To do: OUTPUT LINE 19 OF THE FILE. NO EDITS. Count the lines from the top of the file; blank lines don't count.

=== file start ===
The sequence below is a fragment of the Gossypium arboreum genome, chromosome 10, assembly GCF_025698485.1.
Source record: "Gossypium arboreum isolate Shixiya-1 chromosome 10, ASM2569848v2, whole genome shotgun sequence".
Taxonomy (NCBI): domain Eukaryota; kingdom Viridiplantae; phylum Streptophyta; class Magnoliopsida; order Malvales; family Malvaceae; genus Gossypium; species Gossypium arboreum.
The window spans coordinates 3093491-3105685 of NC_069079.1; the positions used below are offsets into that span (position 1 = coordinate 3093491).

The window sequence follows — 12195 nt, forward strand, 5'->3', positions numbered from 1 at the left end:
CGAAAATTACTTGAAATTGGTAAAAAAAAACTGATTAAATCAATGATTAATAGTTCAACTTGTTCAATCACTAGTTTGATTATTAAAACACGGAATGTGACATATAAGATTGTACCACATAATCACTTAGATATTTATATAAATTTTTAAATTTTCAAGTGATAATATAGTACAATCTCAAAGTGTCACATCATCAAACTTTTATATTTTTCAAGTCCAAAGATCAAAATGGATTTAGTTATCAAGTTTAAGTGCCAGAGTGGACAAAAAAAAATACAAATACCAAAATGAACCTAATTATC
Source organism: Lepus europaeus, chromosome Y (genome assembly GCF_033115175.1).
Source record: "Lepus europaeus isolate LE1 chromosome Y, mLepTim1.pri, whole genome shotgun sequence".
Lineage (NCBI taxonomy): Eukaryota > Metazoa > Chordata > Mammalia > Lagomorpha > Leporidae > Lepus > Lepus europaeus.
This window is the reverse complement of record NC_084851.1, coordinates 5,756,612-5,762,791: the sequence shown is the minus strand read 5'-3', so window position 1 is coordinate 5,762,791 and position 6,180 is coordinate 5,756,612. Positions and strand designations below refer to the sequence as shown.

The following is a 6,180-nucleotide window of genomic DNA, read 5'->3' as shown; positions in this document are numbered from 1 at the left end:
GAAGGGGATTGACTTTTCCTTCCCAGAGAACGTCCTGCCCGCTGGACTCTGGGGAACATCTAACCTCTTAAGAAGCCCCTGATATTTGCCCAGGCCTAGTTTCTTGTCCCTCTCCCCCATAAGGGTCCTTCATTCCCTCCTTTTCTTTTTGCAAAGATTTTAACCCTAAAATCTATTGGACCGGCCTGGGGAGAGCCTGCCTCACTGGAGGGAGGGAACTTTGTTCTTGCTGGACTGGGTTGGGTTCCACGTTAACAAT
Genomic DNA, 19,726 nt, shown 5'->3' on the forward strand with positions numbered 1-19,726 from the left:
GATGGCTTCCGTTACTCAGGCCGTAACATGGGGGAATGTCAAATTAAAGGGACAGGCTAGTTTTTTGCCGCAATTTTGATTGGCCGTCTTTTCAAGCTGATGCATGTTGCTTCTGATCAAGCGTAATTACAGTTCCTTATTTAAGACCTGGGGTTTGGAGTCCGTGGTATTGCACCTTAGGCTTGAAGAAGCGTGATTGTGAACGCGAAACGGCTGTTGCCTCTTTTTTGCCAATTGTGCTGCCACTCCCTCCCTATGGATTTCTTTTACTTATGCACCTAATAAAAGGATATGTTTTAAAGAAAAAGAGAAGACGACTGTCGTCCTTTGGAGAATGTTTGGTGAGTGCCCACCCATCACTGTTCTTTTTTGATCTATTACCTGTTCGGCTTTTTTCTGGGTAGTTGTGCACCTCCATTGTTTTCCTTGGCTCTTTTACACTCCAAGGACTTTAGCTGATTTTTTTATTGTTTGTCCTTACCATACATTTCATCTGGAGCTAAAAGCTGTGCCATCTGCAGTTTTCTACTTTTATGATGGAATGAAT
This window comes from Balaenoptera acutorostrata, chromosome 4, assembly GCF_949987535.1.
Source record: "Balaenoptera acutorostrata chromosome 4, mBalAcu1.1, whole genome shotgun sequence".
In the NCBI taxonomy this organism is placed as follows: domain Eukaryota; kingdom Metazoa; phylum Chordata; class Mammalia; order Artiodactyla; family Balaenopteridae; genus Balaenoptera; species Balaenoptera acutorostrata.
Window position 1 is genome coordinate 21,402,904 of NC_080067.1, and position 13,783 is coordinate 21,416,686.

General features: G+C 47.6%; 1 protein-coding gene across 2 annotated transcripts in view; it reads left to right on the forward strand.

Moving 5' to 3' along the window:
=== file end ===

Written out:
General features: G+C 47.6%; 1 protein-coding gene across 2 annotated transcripts in view; it reads left to right on the forward strand.